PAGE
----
By Brian Raftopoulos
THRUST into yet another general election, there is little sense in Zimbabwe that the country is moving towards a substantive resolution of its political crisis. This feeling of the conti
nued postponement of a political resolution is expressed both in the ruling party’s recurrent recoil from any meaningful national dialogue and in the persistent polarisation of the international community on the issue of an acceptable outcome of the crisis.
Zanu PF and its affiliated intellectuals have made much of the electoral reforms that have been introduced this year, and the nominal opening up of the electronic media to opposition parties. In effect, these “reforms” add up to little more than a thinly disguised framework for continued ruling party control, while the slightly increased access of the opposition to radio and television have been, for the most part, undermined by the perverse barrage of Zanu PF propaganda surrounding these minimal slots.
The structural authoritarian framework of the ruling party remains firmly in place, just as the processes around the party’s succession debate confirmed the party’s rigidities, notwithstanding the eventual expulsion of its most odious representative. As for the much-touted reduced levels of violence, given the history of ruling party’s violence since 1980, even the threat of violence and its symbolic presence in communities serve as constant reminders of the punishment that awaits dissenting voters.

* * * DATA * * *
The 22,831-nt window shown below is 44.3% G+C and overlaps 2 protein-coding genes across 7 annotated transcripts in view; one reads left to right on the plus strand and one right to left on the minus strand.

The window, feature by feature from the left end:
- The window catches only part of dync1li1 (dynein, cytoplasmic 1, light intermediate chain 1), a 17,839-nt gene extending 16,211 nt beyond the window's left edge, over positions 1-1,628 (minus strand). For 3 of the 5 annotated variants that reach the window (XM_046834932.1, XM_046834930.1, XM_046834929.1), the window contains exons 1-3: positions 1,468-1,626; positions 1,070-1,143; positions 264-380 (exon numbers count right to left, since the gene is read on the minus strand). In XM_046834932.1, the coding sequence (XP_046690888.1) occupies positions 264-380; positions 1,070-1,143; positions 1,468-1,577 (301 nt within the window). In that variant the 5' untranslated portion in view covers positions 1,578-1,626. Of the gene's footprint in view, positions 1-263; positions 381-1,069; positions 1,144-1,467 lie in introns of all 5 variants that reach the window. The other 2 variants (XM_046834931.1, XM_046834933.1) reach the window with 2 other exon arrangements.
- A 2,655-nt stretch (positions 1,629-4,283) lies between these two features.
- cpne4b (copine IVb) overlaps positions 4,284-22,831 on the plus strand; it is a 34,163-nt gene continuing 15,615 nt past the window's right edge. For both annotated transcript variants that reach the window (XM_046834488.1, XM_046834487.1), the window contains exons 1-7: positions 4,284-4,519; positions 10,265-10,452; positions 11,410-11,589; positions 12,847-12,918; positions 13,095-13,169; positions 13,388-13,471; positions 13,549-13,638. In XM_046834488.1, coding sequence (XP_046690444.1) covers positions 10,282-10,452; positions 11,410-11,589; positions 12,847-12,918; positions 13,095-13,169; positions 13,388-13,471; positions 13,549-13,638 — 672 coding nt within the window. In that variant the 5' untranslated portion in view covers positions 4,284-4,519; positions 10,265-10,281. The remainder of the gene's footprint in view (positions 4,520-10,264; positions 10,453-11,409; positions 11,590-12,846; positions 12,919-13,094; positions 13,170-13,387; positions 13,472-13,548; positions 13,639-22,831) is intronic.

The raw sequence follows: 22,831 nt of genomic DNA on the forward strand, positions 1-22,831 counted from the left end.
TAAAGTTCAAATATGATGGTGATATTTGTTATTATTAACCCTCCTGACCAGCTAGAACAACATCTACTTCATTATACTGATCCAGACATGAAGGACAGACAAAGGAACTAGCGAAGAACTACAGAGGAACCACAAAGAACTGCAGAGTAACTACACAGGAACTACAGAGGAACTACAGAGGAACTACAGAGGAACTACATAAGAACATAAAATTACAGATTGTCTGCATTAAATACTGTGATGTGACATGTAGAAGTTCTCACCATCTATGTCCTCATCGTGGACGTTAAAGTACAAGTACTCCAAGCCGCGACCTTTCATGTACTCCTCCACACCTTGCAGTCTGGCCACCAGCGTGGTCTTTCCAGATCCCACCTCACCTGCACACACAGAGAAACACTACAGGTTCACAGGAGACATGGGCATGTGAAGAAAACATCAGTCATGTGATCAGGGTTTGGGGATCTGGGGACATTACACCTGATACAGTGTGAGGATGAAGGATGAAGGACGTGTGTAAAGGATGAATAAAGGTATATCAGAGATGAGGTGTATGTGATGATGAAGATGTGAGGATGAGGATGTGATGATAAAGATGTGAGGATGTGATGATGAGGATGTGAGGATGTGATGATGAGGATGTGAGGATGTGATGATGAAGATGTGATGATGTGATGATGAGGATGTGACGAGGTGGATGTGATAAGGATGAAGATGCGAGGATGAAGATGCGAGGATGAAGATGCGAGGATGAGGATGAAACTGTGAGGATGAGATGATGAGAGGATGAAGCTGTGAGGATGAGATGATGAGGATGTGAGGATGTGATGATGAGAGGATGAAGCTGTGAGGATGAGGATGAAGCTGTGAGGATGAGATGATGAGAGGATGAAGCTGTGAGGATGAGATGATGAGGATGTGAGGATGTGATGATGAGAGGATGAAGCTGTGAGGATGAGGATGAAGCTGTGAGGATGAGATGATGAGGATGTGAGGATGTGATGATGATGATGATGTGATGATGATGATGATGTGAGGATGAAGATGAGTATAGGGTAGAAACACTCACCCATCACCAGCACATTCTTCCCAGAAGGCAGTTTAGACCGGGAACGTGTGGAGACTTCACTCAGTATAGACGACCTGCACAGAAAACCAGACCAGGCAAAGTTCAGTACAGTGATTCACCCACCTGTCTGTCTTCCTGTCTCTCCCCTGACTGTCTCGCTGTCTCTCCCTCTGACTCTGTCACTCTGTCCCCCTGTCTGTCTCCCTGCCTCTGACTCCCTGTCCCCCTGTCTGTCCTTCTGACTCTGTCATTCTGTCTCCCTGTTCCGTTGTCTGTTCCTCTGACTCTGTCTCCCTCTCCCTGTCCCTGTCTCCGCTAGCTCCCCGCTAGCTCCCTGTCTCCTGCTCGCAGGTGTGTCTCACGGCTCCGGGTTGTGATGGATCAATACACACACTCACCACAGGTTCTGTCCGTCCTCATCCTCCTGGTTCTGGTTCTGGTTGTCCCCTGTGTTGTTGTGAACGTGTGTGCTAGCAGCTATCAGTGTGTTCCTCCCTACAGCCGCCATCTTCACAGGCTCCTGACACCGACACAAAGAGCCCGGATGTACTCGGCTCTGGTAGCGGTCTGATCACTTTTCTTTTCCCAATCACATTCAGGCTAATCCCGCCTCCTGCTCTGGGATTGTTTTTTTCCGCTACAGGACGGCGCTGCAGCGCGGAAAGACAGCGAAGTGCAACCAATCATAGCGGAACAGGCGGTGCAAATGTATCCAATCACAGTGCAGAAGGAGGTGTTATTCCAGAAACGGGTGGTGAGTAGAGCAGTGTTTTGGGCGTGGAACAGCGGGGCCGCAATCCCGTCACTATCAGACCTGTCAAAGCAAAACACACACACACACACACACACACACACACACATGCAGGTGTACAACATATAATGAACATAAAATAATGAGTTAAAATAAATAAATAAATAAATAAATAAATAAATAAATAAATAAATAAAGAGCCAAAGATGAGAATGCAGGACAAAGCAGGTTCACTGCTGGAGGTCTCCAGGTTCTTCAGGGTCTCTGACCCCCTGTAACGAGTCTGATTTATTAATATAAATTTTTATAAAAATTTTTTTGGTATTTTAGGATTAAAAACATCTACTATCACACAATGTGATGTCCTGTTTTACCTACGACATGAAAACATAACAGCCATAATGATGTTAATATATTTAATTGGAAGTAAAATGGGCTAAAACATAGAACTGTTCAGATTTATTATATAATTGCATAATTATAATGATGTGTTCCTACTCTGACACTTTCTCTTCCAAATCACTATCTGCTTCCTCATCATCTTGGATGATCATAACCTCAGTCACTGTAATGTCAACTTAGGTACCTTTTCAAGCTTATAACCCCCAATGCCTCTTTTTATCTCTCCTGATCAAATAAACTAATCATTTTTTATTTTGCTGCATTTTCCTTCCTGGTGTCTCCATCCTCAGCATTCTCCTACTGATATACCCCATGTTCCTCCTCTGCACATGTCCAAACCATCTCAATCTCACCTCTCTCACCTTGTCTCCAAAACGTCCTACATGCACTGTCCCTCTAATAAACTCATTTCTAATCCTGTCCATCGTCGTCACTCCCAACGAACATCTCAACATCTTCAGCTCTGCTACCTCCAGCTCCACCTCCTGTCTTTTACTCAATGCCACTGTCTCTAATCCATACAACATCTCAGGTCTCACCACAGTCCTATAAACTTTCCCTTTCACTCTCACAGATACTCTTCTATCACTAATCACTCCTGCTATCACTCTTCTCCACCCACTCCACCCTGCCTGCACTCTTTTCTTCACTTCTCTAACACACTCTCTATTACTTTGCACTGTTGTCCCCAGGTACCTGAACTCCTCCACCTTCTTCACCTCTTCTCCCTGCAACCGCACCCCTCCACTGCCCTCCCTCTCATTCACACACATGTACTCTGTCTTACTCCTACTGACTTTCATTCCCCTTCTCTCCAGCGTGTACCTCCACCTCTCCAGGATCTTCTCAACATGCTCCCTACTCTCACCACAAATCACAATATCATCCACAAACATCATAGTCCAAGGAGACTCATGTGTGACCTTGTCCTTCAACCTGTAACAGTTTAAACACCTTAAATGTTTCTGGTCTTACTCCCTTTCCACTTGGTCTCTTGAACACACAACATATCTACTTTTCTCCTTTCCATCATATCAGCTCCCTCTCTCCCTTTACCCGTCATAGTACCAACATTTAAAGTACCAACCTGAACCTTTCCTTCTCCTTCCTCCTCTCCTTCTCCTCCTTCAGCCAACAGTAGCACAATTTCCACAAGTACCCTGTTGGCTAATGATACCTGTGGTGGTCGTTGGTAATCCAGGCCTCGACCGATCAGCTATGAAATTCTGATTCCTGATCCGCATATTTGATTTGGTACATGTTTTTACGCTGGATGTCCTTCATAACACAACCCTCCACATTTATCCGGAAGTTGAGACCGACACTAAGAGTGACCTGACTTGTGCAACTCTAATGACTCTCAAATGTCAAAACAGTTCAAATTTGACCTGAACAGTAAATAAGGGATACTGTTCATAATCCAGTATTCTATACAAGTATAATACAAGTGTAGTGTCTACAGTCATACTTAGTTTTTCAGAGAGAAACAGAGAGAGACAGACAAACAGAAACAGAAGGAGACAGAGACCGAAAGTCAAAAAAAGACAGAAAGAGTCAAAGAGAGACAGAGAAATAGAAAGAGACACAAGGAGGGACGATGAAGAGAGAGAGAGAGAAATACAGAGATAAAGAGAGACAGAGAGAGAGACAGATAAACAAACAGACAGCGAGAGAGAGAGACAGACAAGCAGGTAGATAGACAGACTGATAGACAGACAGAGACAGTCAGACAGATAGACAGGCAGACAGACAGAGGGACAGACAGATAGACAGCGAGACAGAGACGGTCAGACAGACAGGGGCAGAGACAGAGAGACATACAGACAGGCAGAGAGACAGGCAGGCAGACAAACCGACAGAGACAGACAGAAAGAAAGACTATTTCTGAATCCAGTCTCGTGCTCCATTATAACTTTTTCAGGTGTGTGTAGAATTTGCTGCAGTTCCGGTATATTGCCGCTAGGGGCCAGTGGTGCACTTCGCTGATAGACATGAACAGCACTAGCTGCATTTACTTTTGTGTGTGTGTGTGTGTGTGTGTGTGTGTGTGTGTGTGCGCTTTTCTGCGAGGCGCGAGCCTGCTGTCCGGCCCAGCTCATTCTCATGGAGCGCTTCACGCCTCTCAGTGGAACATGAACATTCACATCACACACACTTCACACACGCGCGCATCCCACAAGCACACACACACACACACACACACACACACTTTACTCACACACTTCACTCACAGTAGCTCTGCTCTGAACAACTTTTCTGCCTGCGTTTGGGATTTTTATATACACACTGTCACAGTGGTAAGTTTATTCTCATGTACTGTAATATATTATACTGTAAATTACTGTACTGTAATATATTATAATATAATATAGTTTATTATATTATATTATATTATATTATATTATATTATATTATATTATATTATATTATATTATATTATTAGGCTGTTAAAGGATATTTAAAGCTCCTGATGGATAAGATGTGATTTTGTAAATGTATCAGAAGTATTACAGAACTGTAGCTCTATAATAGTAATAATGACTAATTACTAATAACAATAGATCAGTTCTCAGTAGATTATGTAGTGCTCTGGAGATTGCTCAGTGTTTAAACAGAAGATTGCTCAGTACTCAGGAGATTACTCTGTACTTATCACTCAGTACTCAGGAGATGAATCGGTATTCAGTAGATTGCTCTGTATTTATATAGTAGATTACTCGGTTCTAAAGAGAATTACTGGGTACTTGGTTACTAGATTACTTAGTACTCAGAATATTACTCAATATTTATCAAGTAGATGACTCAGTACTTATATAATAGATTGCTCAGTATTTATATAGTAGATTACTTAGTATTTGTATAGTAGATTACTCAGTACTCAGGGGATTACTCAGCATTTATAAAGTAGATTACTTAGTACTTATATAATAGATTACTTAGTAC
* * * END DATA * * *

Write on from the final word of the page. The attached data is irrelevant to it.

It is unrealistic to pretend that voters will easily forget the central mobilising tool of an incumbent party on the basis of the promises of “non-violence” made by a political leadership that has on many occasions proudly defined its character by its accomplished “degrees in violence”.
The dominant tone and message of Zanu PF’s campaign once again reveals an inability to accept the presence of a legitimate national opposition. Casting its campaign as “anti-Blair” and demonising critical voices as “traitors”, the president and his party continue to narrow the space for productive national debate. The exclusivist presumptions of a dominant party set the tone for another assault on our political culture.